It used to be that the only time ‘living off-grid’ was used in everyday conversations was when someone was referencing an extremist individual or group. However, that is simply not the case anymore. As of 2013, more than 180,000 Americans were already living off the grid, and it is estimated that by 2035 that number will increase to a whopping 12 percent of the US population. If you are one of those people who dreams of an off-grid lifestyle, we at Modernize have a few pointers to help you get started.
If you are looking to buy land on which to build an off-grid home, there are several factors you will want to research before placing an offer on a piece of property, such as location and building regulations. Depending on your family’s age and health, determining an acceptable commute time between hospitals, school, and work will need to be thoughtfully considered in order to narrow down the radius of your search. Along the same lines, knowing exactly what the local laws are in regards to essential off-grid living components like septic tanks, wells, and wind turbines will save you many headaches when it comes time to begin construction. Most municipalities have their building codes listed on their website and are happy to answer any questions.
Say “So Long!” To The Power Company
If you already own a home that is connected to the grid, your first step will be to have a home energy audit conducted to determine what improvements can be made in order to make your home as energy efficient as possible. The lower your energy demands, the less energy you will have to find a way to generate on a daily basis—all of which translates into saving you as much money as possible in renovation expenses. During this audit, you will want to consider replacing your current appliances with Energy- Star rated alternatives. Bear in mind that some appliances like your water heater have solar-powered options available on the market as well.
Once the audit has been conducted and your improvements have been made, analyze just how much power your home needs. With that information, you can then determine how many solar panels and/or wind turbines you will require and can begin making plans to have them installed. As soon as they are ready to go, it’s “so long, power company,” and “hello, free, sustainable power!”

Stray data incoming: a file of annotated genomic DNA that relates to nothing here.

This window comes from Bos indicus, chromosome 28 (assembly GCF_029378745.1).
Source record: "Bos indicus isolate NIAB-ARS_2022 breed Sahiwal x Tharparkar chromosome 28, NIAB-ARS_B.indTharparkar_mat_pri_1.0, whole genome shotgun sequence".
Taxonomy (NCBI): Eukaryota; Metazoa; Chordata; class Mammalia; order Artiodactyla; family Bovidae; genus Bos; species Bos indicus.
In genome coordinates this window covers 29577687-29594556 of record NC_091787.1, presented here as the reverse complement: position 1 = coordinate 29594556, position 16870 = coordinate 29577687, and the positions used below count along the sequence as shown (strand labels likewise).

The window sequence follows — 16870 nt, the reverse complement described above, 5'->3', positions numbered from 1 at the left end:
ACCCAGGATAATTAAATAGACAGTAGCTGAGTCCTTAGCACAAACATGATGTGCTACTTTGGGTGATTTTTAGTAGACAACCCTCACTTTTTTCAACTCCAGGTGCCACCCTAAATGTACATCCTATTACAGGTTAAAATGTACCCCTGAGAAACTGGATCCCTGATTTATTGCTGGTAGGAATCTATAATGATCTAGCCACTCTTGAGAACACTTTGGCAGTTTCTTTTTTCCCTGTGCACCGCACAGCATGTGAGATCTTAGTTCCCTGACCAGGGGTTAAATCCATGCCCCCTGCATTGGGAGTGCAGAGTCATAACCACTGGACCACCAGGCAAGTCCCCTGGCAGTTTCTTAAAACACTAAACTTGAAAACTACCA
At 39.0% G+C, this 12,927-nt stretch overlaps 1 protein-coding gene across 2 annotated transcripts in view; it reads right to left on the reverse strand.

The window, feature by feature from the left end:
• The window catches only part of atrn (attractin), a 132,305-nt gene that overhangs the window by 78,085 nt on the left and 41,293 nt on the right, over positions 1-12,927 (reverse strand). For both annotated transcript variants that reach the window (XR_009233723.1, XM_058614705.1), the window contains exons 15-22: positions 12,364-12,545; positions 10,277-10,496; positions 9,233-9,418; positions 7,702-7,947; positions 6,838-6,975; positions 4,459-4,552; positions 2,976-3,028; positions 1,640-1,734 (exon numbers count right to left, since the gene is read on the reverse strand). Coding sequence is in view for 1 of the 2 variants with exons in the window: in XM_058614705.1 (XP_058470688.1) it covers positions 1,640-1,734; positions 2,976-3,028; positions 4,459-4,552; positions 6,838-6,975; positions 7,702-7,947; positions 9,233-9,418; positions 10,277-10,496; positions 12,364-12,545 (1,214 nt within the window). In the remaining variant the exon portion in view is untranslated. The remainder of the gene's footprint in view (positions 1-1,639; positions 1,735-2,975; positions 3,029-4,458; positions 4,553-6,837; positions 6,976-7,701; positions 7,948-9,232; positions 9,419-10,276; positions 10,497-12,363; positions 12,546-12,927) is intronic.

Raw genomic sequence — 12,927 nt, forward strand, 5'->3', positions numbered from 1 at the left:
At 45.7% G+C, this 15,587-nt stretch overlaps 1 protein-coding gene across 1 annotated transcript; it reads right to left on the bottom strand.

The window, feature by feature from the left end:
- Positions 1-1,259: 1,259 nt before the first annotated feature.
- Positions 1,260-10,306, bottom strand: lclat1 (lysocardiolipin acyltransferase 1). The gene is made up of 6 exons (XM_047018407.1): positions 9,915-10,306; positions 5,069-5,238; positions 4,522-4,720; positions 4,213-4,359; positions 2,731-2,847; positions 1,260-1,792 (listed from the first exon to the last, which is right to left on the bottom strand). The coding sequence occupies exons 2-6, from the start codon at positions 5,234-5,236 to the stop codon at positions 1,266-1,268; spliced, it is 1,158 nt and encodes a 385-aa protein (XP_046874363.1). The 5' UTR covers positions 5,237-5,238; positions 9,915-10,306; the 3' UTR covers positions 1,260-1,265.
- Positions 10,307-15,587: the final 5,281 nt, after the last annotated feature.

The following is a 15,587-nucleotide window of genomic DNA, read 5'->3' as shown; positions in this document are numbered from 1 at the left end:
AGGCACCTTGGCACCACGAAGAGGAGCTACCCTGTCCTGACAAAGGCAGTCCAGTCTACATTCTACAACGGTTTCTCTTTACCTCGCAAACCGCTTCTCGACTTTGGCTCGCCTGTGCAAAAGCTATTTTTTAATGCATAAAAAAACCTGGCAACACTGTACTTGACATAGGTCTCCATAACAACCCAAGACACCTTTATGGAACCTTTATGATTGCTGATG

Water and Waste
If you truly want to fully divorce your home from the grid, part of that process will entail finding a solution for your water and sewer obligations. Digging a well is an expensive process, and the deeper your well is, the higher the price tag is going to be. You will also want to have your water and soil tested for contaminants before you begin construction to ensure that no toxins are present that can potentially harm your family. As for your septic tank, you’ll want to purchase a tank larger than what your family actually needs. This way, if you ever have guests stay for an extended period of time, your tank will be able to keep up with these higher demands. Like with any serious renovation project, make sure to get an experienced contractor for an expert design.
When it comes down to it, living off-grid is not for everyone. It takes hard work and plenty of planning to build and maintain a fully independent, self-sufficient home, so design for the best fit for your lifestyle and your family’s needs. Every step taken is a step in the right direction for yourself and for the planet.